24 Oct Let’s Talk Sugar with Dr. Krista Kunz of Magnolia Pediatric Dentistry in Mount Pleasant, SC
The holiday seasons are about to descend upon us! Halloween is later this month and with all the fun festivities most Americans are consuming more sugar than they do at other times of the year. So we wanted to talk about sugar. We definitely know there’s a link between sugar consumption and cavities, but let’s also look at the big picture of sugar and how it affects oral health.
This summer, NPR covered a story on how “Sugar Rules the World and Ruins Teeth.” Cavities are a real epidemic worldwide. Did you know that cavities are the most prevalent chronic disease in children in the US? It’s even more common than asthma! In the Philippines, almost 95% of 12-year-olds have cavities. In India, 70% of kids have cavities, one-third of Tanzanian teens have cavities, and so do one in three Brazilians. So what’s to blame? Sugar!
The bacteria that cause cavities, Streptococcus mutans, love sugar. The more you eat of it, the more they grow and the more acid they produce as a byproduct. By limiting your consumption of carbohydrates (sugars), you’ll limit the number of cavity-causing bacteria in your mouth and be much less likely to develop tooth decay.
Here at Magnolia Pediatric Dentistry, we believe that prevention of cavities is key! We like to spend time with you talking about prevention strategies because it is much easier to prevent a cavity than to fix it. And a huge part of any prevention plan is diet coupled with excellent oral hygiene.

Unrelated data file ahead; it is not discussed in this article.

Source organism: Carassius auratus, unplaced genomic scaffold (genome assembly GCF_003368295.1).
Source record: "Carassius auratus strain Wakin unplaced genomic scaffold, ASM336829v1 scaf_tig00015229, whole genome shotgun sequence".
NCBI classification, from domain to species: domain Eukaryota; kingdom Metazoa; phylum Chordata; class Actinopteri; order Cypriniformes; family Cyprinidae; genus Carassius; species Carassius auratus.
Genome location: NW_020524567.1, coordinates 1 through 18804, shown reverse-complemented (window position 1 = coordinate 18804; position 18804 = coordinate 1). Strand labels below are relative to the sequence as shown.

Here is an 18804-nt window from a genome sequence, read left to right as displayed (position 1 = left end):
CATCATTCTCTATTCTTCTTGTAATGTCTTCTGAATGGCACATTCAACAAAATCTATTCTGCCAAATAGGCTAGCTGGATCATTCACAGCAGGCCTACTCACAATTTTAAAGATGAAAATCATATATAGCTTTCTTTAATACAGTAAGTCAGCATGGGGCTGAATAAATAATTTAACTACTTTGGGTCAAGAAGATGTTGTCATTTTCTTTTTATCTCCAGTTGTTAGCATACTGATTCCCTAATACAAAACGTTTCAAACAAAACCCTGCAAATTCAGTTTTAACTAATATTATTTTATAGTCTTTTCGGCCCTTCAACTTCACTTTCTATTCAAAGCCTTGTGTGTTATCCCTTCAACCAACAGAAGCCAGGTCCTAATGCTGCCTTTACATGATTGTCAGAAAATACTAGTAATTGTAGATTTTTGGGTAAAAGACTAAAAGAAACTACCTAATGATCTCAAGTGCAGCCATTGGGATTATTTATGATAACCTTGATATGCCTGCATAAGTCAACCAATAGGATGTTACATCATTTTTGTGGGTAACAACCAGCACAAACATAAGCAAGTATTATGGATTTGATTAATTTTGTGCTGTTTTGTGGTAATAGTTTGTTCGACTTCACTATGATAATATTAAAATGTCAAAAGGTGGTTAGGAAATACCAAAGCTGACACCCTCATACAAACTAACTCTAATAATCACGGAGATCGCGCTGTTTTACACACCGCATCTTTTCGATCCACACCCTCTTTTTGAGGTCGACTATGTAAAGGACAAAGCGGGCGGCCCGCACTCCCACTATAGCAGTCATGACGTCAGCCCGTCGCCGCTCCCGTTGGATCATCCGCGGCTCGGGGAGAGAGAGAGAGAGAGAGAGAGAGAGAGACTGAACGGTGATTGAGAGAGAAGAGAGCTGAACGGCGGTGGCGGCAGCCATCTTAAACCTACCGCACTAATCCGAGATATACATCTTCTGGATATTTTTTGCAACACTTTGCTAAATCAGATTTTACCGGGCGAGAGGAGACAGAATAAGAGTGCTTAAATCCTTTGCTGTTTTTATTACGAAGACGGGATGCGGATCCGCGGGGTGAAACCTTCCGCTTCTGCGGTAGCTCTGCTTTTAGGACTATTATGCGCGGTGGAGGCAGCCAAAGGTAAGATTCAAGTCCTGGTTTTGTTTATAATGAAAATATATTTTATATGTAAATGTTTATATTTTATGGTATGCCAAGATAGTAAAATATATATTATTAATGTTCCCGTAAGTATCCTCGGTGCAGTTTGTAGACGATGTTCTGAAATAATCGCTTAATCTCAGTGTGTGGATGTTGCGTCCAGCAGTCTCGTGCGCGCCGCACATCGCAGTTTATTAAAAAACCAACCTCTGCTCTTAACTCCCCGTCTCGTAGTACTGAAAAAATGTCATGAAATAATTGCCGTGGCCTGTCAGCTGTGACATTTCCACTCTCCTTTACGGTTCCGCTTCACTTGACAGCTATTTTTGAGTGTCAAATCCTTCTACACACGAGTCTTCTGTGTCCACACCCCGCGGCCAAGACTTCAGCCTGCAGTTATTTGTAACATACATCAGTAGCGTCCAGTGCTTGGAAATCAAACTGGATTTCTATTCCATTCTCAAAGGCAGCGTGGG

Our diets have changed dramatically over the last few generations. We now consume more highly processed foods as socioeconomic conditions evolve, and we are eating less plant- and meat-based foods. This trend at work is most alarming in developing countries. Big Sugar (large corporations that profit from sugar) spends a lot of money on marketing their sugar filled products worldwide. For example, Coca-Cola will spend $12 billion dollars on marketing in Africa alone by 2020.
Another disturbing trend is that these Big Sugar companies have their hands in the dental industry too. The European Organisation for Caries Research (ORCA) is supported by Mars Wrigley Confectionery and the International Association for Dental Research (IADR) is supported by Unilever. Conflicts of interest such as these can impact results of the research and the policies of organizations.
This is just some food for thought! We enjoy eating sugar from time to time too, but it’s important to be aware what it does to our teeth and our bodies.